Boehm and Manscopf said that since the state laws for marijuana are so new, there are no current guidelines that limit dosages of the drug. So the amount of THC or drug additives that young people consume are not standardized. Unwittingly, students may consume marijuana in great excess.
Boehm said that it’s important for the community to delay teenage use of substances to minimize harm to them. A recent study suggested that teens who routinely smoke marijuana are at risk for a long-term drop in their IQ that marijuana users 18 and older don’t experience. Manskopf added that teens who use marijuana before age 14 are four times more likely to become addicted by the time that they’re adults.
The statistics that Children’s Hospital published suggest that fewer than 27 percent of Seattle’s high school students had used marijuana within 30 days of taking the 2012 statewide survey. In contrast, only 22.9 percent of 12th graders nation-wide had admitted to using marijuana in that same time period. (The broader study, Monitoring the Future, was conducted by the National Institute on Drug Abuse.)
One of the speed bumps making it tricky to enforce school policies that keep minors from using drugs at Garfield High School is because many of the students using alcohol or marijuana earn good grades, Boehm said. Neither educators nor parents want to jeopardize a high-achiever from progressing on to college by turning that student in to the school authorities, since any hint of drug use on a student’s record could negatively impact that student’s chances of getting into a good college.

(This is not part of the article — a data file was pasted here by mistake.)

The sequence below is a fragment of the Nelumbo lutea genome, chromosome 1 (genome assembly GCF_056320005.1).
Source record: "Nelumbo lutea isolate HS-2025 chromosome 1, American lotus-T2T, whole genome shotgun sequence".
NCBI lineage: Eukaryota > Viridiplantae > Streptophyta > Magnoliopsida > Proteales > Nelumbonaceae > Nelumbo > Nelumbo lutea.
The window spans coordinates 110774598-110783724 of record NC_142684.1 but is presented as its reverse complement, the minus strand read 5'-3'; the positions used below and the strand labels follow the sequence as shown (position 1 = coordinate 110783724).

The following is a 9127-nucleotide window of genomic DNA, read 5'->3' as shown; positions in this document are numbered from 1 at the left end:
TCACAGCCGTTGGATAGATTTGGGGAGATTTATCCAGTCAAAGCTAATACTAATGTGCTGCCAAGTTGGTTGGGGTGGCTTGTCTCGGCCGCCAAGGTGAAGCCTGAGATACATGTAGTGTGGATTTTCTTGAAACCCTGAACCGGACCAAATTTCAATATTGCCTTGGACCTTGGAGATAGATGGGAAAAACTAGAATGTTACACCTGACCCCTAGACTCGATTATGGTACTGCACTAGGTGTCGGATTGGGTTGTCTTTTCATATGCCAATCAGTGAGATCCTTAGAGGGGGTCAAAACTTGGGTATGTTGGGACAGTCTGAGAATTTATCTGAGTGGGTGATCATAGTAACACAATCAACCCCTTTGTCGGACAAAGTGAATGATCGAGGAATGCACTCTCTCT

Another reason Boehm said that student-users don’t get reported in middle or high school is because the current processes tend to punish teachers. Once a teacher suspects a student is high, according to the rules, they are obligated to report that student to the school’s administration. While the student might be tested for drugs by the school nurse, in the end, it’s the school administrator who determines whether or not they thinks that the teacher was justified in making the original assessment for student substance abuse.
Surveys from years gone by have already suggested that teens consume more marijuana than ever before. Boehm said that schools are merely reactive to teen substance abuse when they should be much more proactive about prevention, and that she thinks pot consumption is on the rise with teens because the general consensus is that marijuana is less risky than what folks previously knew it to be true. Manskopf and Boehm felt that the change in perception was due in part to marijuana being one of Seattle’s lowest priorities among law enforcement.